What will US tight oil growth do to crude markets? The build-up in volumes early this decade led to a supply glut that undermined prices in 2014.
The next phase of growth, already well underway, will push volumes beyond the shores of the US – now possible since the 2015 repeal of the export ban. A wave of tight oil exports will disrupt crude markets over the next few years. Here’s what Alan Gelder, Head of Downstream Oils, and John Coleman, Senior Analyst, think are the big implications.
First, how much oil, and when?
We reckon the US will export 4 million b/d of light sweet crude (38-45 API) by 2022.
Technically, the US will then be the fourth biggest oil exporter in the world behind Saudi Arabia, Russia and Iraq.
But the US currently is one of the biggest net importers, buying in 7 million b/d to meet domestic demand. Net imports will dwindle to minimal levels through the next 10 years, assuming tight oil production doubles from 5 million b/d to 10 million b/d. We don’t expect the US to become a net exporter for the foreseeable future, but we expect significant two-way flows – imports and exports.
Big changes are happening to the crude mix feeding into US refiners that will lead to rising exports. Mexico and Venezuela, big suppliers of heavy crude into US Gulf Coast refineries, are both in steep decline. Mexico’s production of 3 million b/d at the start of this decade will have halved by early next; Venezuela is a similar story.
US refiners have turned instead to Canada’s growing volumes of heavy oil from oil sands, and where refinery configuration allows, processing lighter tight oil. But even allowing for capacity creep, US Refining Inc. isn’t set up for the scale of lighter volumes expected.
Most tight oil will need to find a home out in the global market. The US Gulf coast has sustainable capacity to support 2.8 million b/d of light, sweet crude exports; more will be needed if tight oil grows as we expect.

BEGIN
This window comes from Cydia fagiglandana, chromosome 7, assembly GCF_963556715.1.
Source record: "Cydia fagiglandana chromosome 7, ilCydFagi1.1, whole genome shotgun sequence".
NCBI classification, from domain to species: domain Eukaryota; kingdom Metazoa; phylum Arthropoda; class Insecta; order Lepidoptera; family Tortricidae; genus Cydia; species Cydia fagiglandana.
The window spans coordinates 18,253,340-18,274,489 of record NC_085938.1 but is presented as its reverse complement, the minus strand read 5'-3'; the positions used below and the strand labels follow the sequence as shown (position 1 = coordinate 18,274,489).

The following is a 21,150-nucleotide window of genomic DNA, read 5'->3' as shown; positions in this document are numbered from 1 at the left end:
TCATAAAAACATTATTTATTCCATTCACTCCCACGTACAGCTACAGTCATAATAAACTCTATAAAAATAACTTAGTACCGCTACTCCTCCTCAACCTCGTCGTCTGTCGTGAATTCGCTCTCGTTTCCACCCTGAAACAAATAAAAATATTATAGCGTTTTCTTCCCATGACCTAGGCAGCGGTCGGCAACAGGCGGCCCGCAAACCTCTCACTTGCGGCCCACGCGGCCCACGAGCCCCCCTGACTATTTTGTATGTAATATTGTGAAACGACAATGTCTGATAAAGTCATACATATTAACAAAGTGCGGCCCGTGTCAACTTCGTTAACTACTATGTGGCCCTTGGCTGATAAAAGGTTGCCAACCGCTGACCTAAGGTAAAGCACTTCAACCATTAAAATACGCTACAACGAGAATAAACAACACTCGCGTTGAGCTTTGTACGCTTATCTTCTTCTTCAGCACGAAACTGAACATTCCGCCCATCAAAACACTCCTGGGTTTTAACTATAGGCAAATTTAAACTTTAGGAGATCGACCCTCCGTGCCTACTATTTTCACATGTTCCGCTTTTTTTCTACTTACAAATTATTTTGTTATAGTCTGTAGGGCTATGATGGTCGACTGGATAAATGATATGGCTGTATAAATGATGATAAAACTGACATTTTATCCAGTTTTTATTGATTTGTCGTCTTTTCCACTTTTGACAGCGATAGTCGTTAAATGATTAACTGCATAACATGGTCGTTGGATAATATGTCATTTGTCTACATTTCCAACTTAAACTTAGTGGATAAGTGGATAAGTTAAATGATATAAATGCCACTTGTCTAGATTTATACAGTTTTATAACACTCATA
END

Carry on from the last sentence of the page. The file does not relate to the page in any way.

Second, who will buy US tight oil exports?
The good news: there will be a market for it – we forecast global demand to increase by 5 million b/d through the next few years. OPEC producers and others will compete for market share; but as the marginal supplier, we expect tight oil to capture the lion’s share of incremental growth.
The two big import markets are Europe, where demand is in decline, and Asia, which has strong demand growth.
European refiners traditionally buy from Russia (Urals, medium grade) and lighter crudes from the North Sea (Brent) and West Africa (Nigerian Bonny among others). Asian refiners are set up to process a heavier crude slate, and have longstanding relationships with the big Middle East producers.
We expect Europe to be the natural target for US light crude exports, displacing West African sellers who will, in turn, target Asia and compete with lighter Middle East grades. But it won’t be black or white – it’s a very liquid and dynamic market.
Crude cargoes can go anywhere, and as new kid on the block, US tight oil has no dependent relationships or loyalties. Asia’s where the growth is, and tight oil cargoes will find their way there from day one.
Third, rising tight oil volumes will have a lasting effect on crude price differentials.
Brent-WTI has averaged under US$3/bbl over the last three years; we expect it to be around US$6/bbl in the coming years. The WTI price is set inland at Cushing, Oklahoma.
The differential to Brent is made up of inland distribution costs and inter-pipeline competition to the Gulf Coast (US$4-5/bbl) and shipping whether to Europe or Asia (US$1 – 2/bbl). On the high seas, delivered WTI will price much the same as Brent; it’s the netback to upstream producers that could be US$6/bbl lower.
The oil market, used to volatility, used to disruption, will adjust to rising tight oil volumes.
Two big questions hang over the thesis: Will tight oil deliver on the ambitious growth targets? And if it does, will OPEC producers sit back and let US exports take market share in its traditional Asian market?
Source: Wood MackenziePrevious Next
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